The Philosophy of Physical Science

Abstract

THE following process is recurrent in physical science. A certain amount of special knowledge, empirically accumulated and assorted, is tentatively cast into a comprehensive theoretical aspect. The theory, after having been gradually corrected by further experiments and after having created several new appropriate definitions, tends to acquire an unforeseen general validity. But, strangely enough, at the same time, when it has become an inalienable requisite for the orientation of all future experimental and theoretical research, the knowledge which its propositions are supposed to convey turns out to be more and more tautological.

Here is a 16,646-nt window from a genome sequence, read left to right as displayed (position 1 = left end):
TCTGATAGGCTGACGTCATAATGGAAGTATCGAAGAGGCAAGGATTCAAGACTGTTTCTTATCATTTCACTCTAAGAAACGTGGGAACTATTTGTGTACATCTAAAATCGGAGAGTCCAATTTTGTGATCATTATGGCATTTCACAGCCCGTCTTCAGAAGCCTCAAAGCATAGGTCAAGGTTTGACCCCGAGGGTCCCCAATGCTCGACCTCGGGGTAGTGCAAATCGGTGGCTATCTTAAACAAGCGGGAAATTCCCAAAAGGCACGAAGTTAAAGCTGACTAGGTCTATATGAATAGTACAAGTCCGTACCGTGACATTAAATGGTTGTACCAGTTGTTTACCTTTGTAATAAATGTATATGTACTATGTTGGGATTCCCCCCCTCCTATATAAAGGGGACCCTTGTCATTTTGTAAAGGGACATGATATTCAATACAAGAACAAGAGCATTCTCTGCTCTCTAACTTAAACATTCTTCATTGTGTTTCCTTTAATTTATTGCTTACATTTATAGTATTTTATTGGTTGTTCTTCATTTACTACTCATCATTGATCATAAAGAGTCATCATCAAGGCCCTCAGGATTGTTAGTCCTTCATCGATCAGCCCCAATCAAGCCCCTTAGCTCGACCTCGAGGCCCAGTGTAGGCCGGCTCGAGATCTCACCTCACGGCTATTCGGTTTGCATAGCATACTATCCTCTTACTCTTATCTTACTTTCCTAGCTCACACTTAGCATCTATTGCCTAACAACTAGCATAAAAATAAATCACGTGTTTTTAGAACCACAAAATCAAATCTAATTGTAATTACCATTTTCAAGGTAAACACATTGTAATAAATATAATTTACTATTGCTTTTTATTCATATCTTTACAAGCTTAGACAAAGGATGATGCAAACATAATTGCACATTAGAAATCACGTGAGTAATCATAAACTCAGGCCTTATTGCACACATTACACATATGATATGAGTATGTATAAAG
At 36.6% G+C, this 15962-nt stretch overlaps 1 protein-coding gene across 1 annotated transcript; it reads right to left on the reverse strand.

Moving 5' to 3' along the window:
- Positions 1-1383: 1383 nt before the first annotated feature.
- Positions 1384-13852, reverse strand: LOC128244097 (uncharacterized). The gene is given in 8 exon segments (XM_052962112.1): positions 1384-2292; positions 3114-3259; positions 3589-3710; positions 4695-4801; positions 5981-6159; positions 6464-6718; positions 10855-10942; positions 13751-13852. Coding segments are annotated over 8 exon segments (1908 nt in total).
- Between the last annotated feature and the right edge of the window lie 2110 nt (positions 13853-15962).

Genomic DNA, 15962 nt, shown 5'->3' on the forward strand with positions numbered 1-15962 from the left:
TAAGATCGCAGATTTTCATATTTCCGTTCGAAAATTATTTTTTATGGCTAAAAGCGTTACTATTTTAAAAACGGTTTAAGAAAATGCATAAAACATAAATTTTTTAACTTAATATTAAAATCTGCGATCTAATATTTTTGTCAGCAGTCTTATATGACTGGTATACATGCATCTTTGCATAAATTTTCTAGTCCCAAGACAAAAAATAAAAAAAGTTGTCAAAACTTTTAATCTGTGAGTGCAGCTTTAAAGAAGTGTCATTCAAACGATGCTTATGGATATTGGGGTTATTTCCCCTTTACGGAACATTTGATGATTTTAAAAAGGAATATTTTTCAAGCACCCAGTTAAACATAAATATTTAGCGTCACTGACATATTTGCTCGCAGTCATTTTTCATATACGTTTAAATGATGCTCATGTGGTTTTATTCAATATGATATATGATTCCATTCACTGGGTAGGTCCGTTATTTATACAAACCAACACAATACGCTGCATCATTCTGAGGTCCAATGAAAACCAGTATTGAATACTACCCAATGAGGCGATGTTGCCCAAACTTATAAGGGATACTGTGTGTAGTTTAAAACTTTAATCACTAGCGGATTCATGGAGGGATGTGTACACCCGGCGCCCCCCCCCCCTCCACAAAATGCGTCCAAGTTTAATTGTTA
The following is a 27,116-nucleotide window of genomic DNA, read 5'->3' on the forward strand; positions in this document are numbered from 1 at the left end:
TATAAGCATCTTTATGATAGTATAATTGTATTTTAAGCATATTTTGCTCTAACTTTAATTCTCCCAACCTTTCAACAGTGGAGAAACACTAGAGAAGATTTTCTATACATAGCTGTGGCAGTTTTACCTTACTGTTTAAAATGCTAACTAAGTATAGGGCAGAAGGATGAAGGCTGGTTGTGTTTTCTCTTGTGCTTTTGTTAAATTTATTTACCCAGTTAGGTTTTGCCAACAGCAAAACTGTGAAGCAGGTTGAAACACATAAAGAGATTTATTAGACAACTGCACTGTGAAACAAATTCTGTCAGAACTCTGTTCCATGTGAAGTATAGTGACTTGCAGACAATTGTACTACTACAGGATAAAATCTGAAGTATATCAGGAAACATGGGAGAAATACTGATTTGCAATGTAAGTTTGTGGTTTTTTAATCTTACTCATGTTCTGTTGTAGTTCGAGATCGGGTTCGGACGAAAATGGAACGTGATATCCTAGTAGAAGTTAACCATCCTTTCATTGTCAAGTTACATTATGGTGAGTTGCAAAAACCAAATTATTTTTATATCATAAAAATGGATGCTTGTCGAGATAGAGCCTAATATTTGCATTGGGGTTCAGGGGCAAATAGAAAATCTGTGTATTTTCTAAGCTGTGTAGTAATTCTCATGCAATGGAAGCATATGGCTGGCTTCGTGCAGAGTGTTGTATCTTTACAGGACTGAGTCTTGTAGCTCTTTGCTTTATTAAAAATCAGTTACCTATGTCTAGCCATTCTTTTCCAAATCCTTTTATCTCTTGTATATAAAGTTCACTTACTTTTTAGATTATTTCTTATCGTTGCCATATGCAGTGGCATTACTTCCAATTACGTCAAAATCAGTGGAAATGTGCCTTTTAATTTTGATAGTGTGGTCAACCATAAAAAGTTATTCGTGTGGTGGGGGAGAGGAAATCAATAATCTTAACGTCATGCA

The Philosophy of Physical Science

(Tarner Lectures, 1938.) By Sir Arthur Eddington. Pp. ix + 230. (Cambridge: At the University Press, 1939.) 8s. 6d. net.

Access options

Rent or Buy article

Get time limited or full article access on ReadCube.

from$8.99

All prices are NET prices.

Rights and permissions

Reprints and Permissions

About this article

Cite this article

SCHRÖDINGER, E. The Philosophy of Physical Science. Nature 145, 402–403 (1940). https://doi.org/10.1038/145402a0

Download citation

Further reading

Comments

By submitting a comment you agree to abide by our Terms and Community Guidelines. If you find something abusive or that does not comply with our terms or guidelines please flag it as inappropriate.